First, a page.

Two names that come up frequently when I’m looking at the real hip scene of the 1960s are Malcolm Drake AKA Grainger and Trina Simmonds. Their names even appear from time to time in print but to date the semi-official historians of the London counterculture have singularly failed to get to grips with what they and their scene were all about.
Alan Semple, who knew Trina Simmonds in the early sixties, told me that before she met Grainger she’d been partnered up with another London streetwalker called Kay, and that this pair were as likely to roll johns as do the business with them. Indeed, they’d steal anything of value punters were foolish enough to let them lay their hands on, and the items they filched ranged from money and cheque books to booze. Semple met Trina and Kay in 1961 when they stopped his car late at night on Kensington Church Street. They asked him if he had a bottle opener and when he replied he had one at home, the two flat-backers got into his motor so that he could drive them to his pad. Together they drank the wine Trina and Kay had swiped from a drunken john, swapped life-stories and became friends. Semple told David Seabrook the same story I got from him, and the recently deceased true crime journalist incorporated it as background material into his book Jack Of Jumps; but Seabrook didn’t supply Trina’s surname and apparently didn’t know it, and as a result he seems to have missed her walk on role in media coverage of the later Gail Benson murder too. As far as I can ascertain, Trina was born on 31 December 1941.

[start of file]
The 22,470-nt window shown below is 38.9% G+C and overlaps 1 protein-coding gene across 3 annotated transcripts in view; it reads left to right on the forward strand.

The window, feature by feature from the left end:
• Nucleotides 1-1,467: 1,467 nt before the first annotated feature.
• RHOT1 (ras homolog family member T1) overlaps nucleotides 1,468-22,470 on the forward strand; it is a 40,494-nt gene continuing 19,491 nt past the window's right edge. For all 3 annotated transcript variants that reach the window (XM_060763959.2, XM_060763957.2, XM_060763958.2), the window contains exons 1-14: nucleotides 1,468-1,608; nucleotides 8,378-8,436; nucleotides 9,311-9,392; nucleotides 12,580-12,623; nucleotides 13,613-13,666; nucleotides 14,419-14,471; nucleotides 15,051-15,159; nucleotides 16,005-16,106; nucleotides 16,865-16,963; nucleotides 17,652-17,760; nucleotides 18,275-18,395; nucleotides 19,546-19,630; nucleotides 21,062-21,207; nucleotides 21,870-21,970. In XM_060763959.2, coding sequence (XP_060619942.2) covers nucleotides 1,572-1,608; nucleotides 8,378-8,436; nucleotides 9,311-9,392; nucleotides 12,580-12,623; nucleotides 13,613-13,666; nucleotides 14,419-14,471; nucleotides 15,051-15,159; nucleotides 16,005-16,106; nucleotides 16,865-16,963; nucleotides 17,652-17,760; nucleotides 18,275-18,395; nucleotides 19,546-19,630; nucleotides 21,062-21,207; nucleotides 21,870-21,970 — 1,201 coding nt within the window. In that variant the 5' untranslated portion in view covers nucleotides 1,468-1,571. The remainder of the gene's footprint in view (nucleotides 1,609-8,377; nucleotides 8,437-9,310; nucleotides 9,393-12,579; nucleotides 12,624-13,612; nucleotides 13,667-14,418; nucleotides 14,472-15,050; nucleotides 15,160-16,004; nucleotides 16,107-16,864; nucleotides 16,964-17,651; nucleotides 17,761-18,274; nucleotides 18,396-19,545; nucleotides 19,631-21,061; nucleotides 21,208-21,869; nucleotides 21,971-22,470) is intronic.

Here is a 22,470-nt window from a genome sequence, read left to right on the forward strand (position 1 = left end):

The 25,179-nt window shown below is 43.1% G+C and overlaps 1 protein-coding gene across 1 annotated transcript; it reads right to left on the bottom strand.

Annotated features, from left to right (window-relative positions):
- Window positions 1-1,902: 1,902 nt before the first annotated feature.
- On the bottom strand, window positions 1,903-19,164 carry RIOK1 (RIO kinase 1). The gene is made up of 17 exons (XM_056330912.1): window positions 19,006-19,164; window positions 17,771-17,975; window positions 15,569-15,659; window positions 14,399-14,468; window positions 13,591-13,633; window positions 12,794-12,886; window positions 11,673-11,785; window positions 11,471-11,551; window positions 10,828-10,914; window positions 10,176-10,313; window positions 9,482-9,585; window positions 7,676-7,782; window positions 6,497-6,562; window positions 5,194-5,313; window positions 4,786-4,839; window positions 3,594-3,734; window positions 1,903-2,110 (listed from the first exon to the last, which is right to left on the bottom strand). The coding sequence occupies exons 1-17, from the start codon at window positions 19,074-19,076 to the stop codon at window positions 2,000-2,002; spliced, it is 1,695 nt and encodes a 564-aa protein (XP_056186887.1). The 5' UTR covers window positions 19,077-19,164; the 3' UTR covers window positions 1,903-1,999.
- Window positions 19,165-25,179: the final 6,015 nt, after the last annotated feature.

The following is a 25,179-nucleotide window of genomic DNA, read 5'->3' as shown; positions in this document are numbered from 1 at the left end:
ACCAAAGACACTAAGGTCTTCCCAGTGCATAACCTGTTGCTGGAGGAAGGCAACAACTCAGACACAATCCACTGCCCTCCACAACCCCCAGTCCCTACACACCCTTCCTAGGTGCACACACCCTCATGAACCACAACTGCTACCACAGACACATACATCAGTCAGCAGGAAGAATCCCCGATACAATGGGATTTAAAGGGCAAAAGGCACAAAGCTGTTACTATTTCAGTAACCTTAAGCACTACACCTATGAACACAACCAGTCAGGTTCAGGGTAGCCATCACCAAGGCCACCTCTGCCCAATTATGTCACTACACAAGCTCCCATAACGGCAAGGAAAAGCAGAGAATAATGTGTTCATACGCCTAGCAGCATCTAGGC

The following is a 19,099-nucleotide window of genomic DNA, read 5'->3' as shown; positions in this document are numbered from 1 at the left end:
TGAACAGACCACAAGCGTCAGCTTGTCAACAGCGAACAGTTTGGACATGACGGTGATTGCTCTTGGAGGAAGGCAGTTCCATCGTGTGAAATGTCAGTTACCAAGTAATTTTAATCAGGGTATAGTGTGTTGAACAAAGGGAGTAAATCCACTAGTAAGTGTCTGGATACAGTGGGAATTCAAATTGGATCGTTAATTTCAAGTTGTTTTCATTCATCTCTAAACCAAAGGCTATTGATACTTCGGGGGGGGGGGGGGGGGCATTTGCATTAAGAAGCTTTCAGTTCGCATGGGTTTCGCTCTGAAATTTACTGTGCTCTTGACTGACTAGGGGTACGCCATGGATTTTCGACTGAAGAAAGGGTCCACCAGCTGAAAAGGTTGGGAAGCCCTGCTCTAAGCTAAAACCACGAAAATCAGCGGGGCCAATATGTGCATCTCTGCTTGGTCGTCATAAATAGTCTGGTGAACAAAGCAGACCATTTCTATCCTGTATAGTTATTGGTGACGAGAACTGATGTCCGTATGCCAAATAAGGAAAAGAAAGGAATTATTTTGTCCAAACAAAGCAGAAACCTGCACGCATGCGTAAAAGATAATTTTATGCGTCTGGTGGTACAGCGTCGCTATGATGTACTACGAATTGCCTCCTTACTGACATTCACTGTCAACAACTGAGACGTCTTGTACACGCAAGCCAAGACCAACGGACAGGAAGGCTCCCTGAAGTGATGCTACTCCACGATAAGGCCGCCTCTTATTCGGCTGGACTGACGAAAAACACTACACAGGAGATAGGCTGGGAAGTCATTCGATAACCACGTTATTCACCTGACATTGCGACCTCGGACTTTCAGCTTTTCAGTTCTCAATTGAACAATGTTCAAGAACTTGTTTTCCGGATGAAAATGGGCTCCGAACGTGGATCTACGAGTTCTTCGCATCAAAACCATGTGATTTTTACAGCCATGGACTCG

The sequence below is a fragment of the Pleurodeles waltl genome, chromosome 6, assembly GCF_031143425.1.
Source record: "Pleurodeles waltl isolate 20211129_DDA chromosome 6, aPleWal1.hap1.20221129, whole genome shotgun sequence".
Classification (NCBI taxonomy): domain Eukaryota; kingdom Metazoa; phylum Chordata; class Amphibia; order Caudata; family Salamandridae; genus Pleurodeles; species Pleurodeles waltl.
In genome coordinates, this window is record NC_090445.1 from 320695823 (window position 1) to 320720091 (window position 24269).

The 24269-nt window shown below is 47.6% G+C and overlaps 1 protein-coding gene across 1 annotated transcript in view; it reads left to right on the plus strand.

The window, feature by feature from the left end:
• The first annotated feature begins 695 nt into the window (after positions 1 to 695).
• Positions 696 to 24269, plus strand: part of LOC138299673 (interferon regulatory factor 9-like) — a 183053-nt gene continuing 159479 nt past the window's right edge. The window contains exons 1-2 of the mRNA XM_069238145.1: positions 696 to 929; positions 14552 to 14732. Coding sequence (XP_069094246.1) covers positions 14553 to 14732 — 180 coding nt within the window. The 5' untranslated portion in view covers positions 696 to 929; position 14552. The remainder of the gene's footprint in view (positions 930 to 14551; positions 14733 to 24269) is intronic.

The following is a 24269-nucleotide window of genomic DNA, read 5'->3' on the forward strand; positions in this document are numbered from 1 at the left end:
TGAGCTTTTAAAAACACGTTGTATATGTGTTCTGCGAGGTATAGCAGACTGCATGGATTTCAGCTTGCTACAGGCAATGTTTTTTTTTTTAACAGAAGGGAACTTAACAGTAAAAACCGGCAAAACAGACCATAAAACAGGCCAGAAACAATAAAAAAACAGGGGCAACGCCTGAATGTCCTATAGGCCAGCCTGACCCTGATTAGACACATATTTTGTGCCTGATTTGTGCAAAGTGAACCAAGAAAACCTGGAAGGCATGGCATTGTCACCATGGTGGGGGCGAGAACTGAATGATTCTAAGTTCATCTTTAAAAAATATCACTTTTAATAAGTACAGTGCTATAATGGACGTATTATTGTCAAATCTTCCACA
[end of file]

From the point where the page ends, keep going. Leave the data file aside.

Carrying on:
Other people, and in particular ex-junkies who’d rather not be identified, know considerably more about Grainger and Trina than Semple (who was only acquainted with Trina before she met Grainger). These sources say Grainger studied pharmacology at a northern university, but didn’t complete the course. After working on the dodgems in a seaside fun fair in the summer of 1961, he moved down to London from Bradford. Grainger discovered pot in London in the autumn of 1961. He smoked reefer and took amphetamines until mid-1962, when he graduated to junk. Grainger wrote a lot of poetry in the early sixties but didn’t succeed in getting anything published. He wanted to be a professional writer. He fathered a son in either very late 1961, or early 1962 (no later than the spring) but no one I’ve been able to dig up knows what happened to the child, or the mother’s name. It has been suggested that I may be Grainger’s boy; while this strikes me as possible, I view it as improbable. My mother’s on-off relationship with Grainger, who she was living with when she died in 1979, appears to date back to at least the mid-sixties; but I’ve never been able to ascertain whether it began as early as 1960 or 1961. By the time Grainger’s love child was born (as I’ve said, possibly me), he was dating Liz Cook – she was then a drama student and later became Brian Barritt’s lover.